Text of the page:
The development history of the silicon steel sheet

- Oct 21, 2019-

In the early 1920s, Williams studied the single crystal in ferrosilicon and obtained um=1400000 in the direction of easy magnetization axis {100}. It is considered that the {100} axis should also be excellent in multi-die plates. Performance.

In 1926, the Japanese Bendo Mao found that the crystal orientation of iron is the easiest to magnetize, or the direction of the edge of the grain cube is the most easily magnetized direction.

In 1934, American NP Goss developed a successfully oriented silicon steel sheet in a laboratory. He used a combination of cold rolling and high temperature heat treatment to order the crystal grains in the silicon steel sheet in the rolling direction. magnetic.

In 1935, Goss published an article in TransAmer.Soc.Metals, introducing research results and applying for a British patent (No. 442211).

In the same year, Armco Company of the United States began industrial production of cold-rolled oriented silicon steel sheets. In the 1940s, both Armco and Allegheny produced high-quality oriented silicon steel sheets for transformers. Armco's grade is Tran-cor (Westinghouse called Hipersil); Allegeny's grade is Silectron (GE called Corosil).

In 1953, Japan experimented with cold rolled oriented silicon steel sheets.

In 1958, Japan introduced the patented technology of Armco, and began the industrial production of cold-rolled oriented silicon steel sheets. Based on this, the company continued to improve and made the performance of Japanese cold-rolled silicon steel sheets reach the highest level in the world.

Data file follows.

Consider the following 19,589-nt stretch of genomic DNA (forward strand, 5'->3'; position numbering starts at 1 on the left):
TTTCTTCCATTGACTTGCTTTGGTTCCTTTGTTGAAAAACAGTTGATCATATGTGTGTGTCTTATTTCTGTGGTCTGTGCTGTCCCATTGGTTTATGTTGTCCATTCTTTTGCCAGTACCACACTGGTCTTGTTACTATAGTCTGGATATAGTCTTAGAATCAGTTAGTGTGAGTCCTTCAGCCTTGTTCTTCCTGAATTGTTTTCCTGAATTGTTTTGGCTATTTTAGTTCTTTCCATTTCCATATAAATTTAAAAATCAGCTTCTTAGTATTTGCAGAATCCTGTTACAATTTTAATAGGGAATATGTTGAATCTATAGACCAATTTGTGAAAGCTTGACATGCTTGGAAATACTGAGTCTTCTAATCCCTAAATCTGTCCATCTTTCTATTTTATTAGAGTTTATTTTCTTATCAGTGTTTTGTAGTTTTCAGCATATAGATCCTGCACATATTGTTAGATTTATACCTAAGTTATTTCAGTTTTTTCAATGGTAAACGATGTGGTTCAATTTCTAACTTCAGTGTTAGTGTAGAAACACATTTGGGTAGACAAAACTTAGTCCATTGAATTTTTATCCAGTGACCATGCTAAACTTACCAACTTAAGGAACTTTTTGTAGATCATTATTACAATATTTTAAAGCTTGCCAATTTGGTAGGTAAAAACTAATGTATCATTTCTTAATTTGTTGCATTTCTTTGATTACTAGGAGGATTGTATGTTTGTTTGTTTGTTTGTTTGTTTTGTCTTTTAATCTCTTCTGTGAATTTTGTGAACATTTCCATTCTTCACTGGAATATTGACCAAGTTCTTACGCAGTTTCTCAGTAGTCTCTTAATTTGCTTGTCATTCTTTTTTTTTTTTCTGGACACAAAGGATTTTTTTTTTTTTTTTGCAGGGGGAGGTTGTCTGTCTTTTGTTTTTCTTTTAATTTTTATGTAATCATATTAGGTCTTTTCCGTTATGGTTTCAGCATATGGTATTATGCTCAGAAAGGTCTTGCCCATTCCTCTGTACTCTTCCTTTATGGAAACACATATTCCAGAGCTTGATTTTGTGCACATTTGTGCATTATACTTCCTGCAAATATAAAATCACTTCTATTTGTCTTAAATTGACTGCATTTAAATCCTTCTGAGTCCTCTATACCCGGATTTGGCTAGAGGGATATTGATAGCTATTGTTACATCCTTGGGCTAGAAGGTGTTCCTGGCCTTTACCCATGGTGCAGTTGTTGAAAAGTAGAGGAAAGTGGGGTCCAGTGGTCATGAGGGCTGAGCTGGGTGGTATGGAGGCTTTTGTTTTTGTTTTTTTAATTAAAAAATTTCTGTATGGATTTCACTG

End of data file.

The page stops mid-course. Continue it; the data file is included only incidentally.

In order to overcome this shortcoming, the single-oriented silicon steel sheet was inferior to the rolling direction. In the 1940s, the German vacuum melting company invented the double-oriented silicon steel sheet.

In 1957, GE and Westinghouse of the United States also made double-oriented silicon steel sheets at the same time. In the 1960s, the Kawasaki and Bagua factories in Japan also developed double-oriented silicon steel sheets. Its magnetic properties in the rolling direction and the vertical direction are similar to those in the rolling direction of the single-oriented silicon steel sheet. The grain of this silicon steel sheet has a cubic structure.

In 1968, Japan's Nippon Steel Plant began industrial production of high permeability magnetically oriented silicon steel sheets. Its commercial name is "Orientcore Hi-B", referred to as "Hi-B"; in 1972, large lattice high magnetically oriented silicon steel was developed. In 1981, a small lattice high magnetically oriented silicon steel sheet was further developed. In 1982, Japan began to produce a high magnetic permeability oriented silicon steel sheet with surface laser irradiation treatment (ZDKH), which further reduced the iron loss.

In 1988, Japan developed a highly magnetically oriented silicon steel sheet that was mechanically formed into a micro stress method (ADMH). See the development of Japan's Nippon Steel Corporation oriented silicon steel sheet. In the 1950s, the performance of single-oriented silicon steel sheets in several countries. · Between 1955 and 1975, the quality of Japanese oriented silicon steel sheets and non-oriented silicon steel sheets changed. From 1880 to 1970, the iron loss of the iron core steel sheet decreased.